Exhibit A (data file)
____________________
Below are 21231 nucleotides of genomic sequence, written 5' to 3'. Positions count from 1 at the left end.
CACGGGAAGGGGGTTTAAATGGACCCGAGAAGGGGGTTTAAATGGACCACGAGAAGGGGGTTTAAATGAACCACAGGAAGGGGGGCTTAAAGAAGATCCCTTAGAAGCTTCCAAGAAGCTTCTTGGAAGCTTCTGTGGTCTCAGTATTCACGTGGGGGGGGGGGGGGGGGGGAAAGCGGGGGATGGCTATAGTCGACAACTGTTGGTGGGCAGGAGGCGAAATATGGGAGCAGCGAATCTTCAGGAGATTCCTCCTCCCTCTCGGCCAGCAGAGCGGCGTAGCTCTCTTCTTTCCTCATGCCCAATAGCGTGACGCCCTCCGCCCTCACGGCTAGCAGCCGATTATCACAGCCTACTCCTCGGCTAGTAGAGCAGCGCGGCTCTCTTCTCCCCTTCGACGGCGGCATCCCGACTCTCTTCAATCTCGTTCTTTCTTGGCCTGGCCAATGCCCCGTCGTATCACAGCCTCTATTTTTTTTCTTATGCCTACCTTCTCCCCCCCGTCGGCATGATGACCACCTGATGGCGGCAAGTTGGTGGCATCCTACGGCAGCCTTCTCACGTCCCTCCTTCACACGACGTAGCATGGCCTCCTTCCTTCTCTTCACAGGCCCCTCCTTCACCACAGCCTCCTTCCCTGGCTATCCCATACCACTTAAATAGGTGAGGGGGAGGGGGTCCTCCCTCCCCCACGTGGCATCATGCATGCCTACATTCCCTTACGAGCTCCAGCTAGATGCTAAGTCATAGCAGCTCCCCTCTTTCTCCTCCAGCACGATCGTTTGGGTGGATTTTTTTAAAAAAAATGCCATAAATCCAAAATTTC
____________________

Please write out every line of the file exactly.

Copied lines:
Below are 21231 nucleotides of genomic sequence, written 5' to 3'. Positions count from 1 at the left end.
CACGGGAAGGGGGTTTAAATGGACCCGAGAAGGGGGTTTAAATGGACCACGAGAAGGGGGTTTAAATGAACCACAGGAAGGGGGGCTTAAAGAAGATCCCTTAGAAGCTTCCAAGAAGCTTCTTGGAAGCTTCTGTGGTCTCAGTATTCACGTGGGGGGGGGGGGGGGGGGGAAAGCGGGGGATGGCTATAGTCGACAACTGTTGGTGGGCAGGAGGCGAAATATGGGAGCAGCGAATCTTCAGGAGATTCCTCCTCCCTCTCGGCCAGCAGAGCGGCGTAGCTCTCTTCTTTCCTCATGCCCAATAGCGTGACGCCCTCCGCCCTCACGGCTAGCAGCCGATTATCACAGCCTACTCCTCGGCTAGTAGAGCAGCGCGGCTCTCTTCTCCCCTTCGACGGCGGCATCCCGACTCTCTTCAATCTCGTTCTTTCTTGGCCTGGCCAATGCCCCGTCGTATCACAGCCTCTATTTTTTTTCTTATGCCTACCTTCTCCCCCCCGTCGGCATGATGACCACCTGATGGCGGCAAGTTGGTGGCATCCTACGGCAGCCTTCTCACGTCCCTCCTTCACACGACGTAGCATGGCCTCCTTCCTTCTCTTCACAGGCCCCTCCTTCACCACAGCCTCCTTCCCTGGCTATCCCATACCACTTAAATAGGTGAGGGGGAGGGGGTCCTCCCTCCCCCACGTGGCATCATGCATGCCTACATTCCCTTACGAGCTCCAGCTAGATGCTAAGTCATAGCAGCTCCCCTCTTTCTCCTCCAGCACGATCGTTTGGGTGGATTTTTTTAAAAAAAATGCCATAAATCCAAAATTTC